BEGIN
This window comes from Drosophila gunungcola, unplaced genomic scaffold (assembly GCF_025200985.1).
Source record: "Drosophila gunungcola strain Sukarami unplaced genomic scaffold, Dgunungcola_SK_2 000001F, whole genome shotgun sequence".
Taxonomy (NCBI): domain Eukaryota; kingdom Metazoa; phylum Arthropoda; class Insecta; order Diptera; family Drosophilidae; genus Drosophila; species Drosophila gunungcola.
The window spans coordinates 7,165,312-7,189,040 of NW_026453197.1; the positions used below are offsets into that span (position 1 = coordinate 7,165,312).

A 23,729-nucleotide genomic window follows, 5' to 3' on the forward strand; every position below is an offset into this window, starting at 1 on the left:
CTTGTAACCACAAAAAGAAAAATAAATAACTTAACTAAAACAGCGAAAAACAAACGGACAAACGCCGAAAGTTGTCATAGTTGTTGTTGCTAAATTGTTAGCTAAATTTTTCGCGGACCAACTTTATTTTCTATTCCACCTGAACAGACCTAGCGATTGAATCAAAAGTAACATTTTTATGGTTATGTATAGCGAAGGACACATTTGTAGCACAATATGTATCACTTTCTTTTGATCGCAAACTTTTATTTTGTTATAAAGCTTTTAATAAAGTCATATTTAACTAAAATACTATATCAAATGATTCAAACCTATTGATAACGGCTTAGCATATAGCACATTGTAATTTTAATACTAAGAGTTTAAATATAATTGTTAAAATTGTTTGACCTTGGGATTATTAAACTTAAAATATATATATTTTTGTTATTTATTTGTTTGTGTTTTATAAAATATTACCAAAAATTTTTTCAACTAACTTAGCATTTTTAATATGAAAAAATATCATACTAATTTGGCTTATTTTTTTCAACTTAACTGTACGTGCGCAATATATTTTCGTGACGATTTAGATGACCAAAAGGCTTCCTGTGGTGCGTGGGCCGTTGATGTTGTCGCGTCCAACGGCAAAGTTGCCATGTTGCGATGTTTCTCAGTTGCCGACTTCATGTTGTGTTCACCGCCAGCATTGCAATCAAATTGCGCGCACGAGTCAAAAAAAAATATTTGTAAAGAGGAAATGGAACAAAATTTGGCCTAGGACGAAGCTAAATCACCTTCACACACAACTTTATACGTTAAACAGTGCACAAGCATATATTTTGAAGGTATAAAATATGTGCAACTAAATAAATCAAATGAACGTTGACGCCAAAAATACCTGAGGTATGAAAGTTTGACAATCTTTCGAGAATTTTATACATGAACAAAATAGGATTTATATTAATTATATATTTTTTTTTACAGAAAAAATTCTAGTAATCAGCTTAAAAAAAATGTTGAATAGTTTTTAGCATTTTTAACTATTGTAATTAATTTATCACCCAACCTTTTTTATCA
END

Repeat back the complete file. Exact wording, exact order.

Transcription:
This window comes from Drosophila gunungcola, unplaced genomic scaffold (assembly GCF_025200985.1).
Source record: "Drosophila gunungcola strain Sukarami unplaced genomic scaffold, Dgunungcola_SK_2 000001F, whole genome shotgun sequence".
Taxonomy (NCBI): domain Eukaryota; kingdom Metazoa; phylum Arthropoda; class Insecta; order Diptera; family Drosophilidae; genus Drosophila; species Drosophila gunungcola.
The window spans coordinates 7,165,312-7,189,040 of NW_026453197.1; the positions used below are offsets into that span (position 1 = coordinate 7,165,312).

A 23,729-nucleotide genomic window follows, 5' to 3' on the forward strand; every position below is an offset into this window, starting at 1 on the left:
CTTGTAACCACAAAAAGAAAAATAAATAACTTAACTAAAACAGCGAAAAACAAACGGACAAACGCCGAAAGTTGTCATAGTTGTTGTTGCTAAATTGTTAGCTAAATTTTTCGCGGACCAACTTTATTTTCTATTCCACCTGAACAGACCTAGCGATTGAATCAAAAGTAACATTTTTATGGTTATGTATAGCGAAGGACACATTTGTAGCACAATATGTATCACTTTCTTTTGATCGCAAACTTTTATTTTGTTATAAAGCTTTTAATAAAGTCATATTTAACTAAAATACTATATCAAATGATTCAAACCTATTGATAACGGCTTAGCATATAGCACATTGTAATTTTAATACTAAGAGTTTAAATATAATTGTTAAAATTGTTTGACCTTGGGATTATTAAACTTAAAATATATATATTTTTGTTATTTATTTGTTTGTGTTTTATAAAATATTACCAAAAATTTTTTCAACTAACTTAGCATTTTTAATATGAAAAAATATCATACTAATTTGGCTTATTTTTTTCAACTTAACTGTACGTGCGCAATATATTTTCGTGACGATTTAGATGACCAAAAGGCTTCCTGTGGTGCGTGGGCCGTTGATGTTGTCGCGTCCAACGGCAAAGTTGCCATGTTGCGATGTTTCTCAGTTGCCGACTTCATGTTGTGTTCACCGCCAGCATTGCAATCAAATTGCGCGCACGAGTCAAAAAAAAATATTTGTAAAGAGGAAATGGAACAAAATTTGGCCTAGGACGAAGCTAAATCACCTTCACACACAACTTTATACGTTAAACAGTGCACAAGCATATATTTTGAAGGTATAAAATATGTGCAACTAAATAAATCAAATGAACGTTGACGCCAAAAATACCTGAGGTATGAAAGTTTGACAATCTTTCGAGAATTTTATACATGAACAAAATAGGATTTATATTAATTATATATTTTTTTTTACAGAAAAAATTCTAGTAATCAGCTTAAAAAAAATGTTGAATAGTTTTTAGCATTTTTAACTATTGTAATTAATTTATCACCCAACCTTTTTTATCA